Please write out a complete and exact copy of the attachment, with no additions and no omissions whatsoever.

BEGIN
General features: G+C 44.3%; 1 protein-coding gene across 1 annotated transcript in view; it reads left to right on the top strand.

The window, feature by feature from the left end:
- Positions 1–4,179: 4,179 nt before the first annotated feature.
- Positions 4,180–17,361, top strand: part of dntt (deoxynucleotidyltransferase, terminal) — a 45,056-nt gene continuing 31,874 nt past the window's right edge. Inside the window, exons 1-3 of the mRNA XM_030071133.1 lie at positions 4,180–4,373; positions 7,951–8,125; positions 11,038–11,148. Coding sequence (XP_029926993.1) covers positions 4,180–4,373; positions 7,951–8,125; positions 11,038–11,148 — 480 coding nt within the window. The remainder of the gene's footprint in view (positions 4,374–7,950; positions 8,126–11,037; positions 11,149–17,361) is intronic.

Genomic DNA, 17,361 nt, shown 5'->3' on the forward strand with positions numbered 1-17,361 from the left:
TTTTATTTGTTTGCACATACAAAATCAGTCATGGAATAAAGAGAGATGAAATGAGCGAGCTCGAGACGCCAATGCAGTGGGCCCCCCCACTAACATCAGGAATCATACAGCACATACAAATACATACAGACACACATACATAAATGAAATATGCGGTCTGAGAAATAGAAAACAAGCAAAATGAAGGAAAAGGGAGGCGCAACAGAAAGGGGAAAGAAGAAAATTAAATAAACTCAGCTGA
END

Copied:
General features: G+C 44.3%; 1 protein-coding gene across 1 annotated transcript in view; it reads left to right on the top strand.

The window, feature by feature from the left end:
- Positions 1–4,179: 4,179 nt before the first annotated feature.
- Positions 4,180–17,361, top strand: part of dntt (deoxynucleotidyltransferase, terminal) — a 45,056-nt gene continuing 31,874 nt past the window's right edge. Inside the window, exons 1-3 of the mRNA XM_030071133.1 lie at positions 4,180–4,373; positions 7,951–8,125; positions 11,038–11,148. Coding sequence (XP_029926993.1) covers positions 4,180–4,373; positions 7,951–8,125; positions 11,038–11,148 — 480 coding nt within the window. The remainder of the gene's footprint in view (positions 4,374–7,950; positions 8,126–11,037; positions 11,149–17,361) is intronic.

Genomic DNA, 17,361 nt, shown 5'->3' on the forward strand with positions numbered 1-17,361 from the left:
TTTTATTTGTTTGCACATACAAAATCAGTCATGGAATAAAGAGAGATGAAATGAGCGAGCTCGAGACGCCAATGCAGTGGGCCCCCCCACTAACATCAGGAATCATACAGCACATACAAATACATACAGACACACATACATAAATGAAATATGCGGTCTGAGAAATAGAAAACAAGCAAAATGAAGGAAAAGGGAGGCGCAACAGAAAGGGGAAAGAAGAAAATTAAATAAACTCAGCTGA